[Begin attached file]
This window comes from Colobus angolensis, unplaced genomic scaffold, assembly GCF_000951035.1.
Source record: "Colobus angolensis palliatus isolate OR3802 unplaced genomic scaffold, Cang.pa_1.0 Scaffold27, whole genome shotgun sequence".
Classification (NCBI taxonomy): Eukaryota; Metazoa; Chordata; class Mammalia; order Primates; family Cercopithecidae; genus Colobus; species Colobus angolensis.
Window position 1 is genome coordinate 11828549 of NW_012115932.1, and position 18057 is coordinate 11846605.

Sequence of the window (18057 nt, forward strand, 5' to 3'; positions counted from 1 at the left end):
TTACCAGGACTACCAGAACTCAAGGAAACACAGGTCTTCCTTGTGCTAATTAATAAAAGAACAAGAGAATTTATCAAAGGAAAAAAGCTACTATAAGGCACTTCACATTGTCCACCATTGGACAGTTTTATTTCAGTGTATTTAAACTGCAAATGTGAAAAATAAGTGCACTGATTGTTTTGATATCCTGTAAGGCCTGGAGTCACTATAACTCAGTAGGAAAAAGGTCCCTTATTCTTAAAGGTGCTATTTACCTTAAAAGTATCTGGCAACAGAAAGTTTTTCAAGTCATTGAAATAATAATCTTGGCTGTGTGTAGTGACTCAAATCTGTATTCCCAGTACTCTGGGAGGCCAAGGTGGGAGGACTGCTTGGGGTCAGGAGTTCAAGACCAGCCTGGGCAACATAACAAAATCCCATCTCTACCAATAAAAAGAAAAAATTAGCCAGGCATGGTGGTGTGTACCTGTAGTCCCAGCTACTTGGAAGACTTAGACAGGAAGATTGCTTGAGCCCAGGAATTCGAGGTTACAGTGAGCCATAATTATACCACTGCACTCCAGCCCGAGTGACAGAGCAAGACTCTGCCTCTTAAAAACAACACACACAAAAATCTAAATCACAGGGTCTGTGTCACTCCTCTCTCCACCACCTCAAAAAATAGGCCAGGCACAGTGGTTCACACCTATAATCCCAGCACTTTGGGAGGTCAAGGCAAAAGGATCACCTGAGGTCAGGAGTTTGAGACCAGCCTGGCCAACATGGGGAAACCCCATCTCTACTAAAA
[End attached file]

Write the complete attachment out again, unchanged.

This window comes from Colobus angolensis, unplaced genomic scaffold, assembly GCF_000951035.1.
Source record: "Colobus angolensis palliatus isolate OR3802 unplaced genomic scaffold, Cang.pa_1.0 Scaffold27, whole genome shotgun sequence".
Classification (NCBI taxonomy): Eukaryota; Metazoa; Chordata; class Mammalia; order Primates; family Cercopithecidae; genus Colobus; species Colobus angolensis.
Window position 1 is genome coordinate 11828549 of NW_012115932.1, and position 18057 is coordinate 11846605.

Sequence of the window (18057 nt, forward strand, 5' to 3'; positions counted from 1 at the left end):
TTACCAGGACTACCAGAACTCAAGGAAACACAGGTCTTCCTTGTGCTAATTAATAAAAGAACAAGAGAATTTATCAAAGGAAAAAAGCTACTATAAGGCACTTCACATTGTCCACCATTGGACAGTTTTATTTCAGTGTATTTAAACTGCAAATGTGAAAAATAAGTGCACTGATTGTTTTGATATCCTGTAAGGCCTGGAGTCACTATAACTCAGTAGGAAAAAGGTCCCTTATTCTTAAAGGTGCTATTTACCTTAAAAGTATCTGGCAACAGAAAGTTTTTCAAGTCATTGAAATAATAATCTTGGCTGTGTGTAGTGACTCAAATCTGTATTCCCAGTACTCTGGGAGGCCAAGGTGGGAGGACTGCTTGGGGTCAGGAGTTCAAGACCAGCCTGGGCAACATAACAAAATCCCATCTCTACCAATAAAAAGAAAAAATTAGCCAGGCATGGTGGTGTGTACCTGTAGTCCCAGCTACTTGGAAGACTTAGACAGGAAGATTGCTTGAGCCCAGGAATTCGAGGTTACAGTGAGCCATAATTATACCACTGCACTCCAGCCCGAGTGACAGAGCAAGACTCTGCCTCTTAAAAACAACACACACAAAAATCTAAATCACAGGGTCTGTGTCACTCCTCTCTCCACCACCTCAAAAAATAGGCCAGGCACAGTGGTTCACACCTATAATCCCAGCACTTTGGGAGGTCAAGGCAAAAGGATCACCTGAGGTCAGGAGTTTGAGACCAGCCTGGCCAACATGGGGAAACCCCATCTCTACTAAAA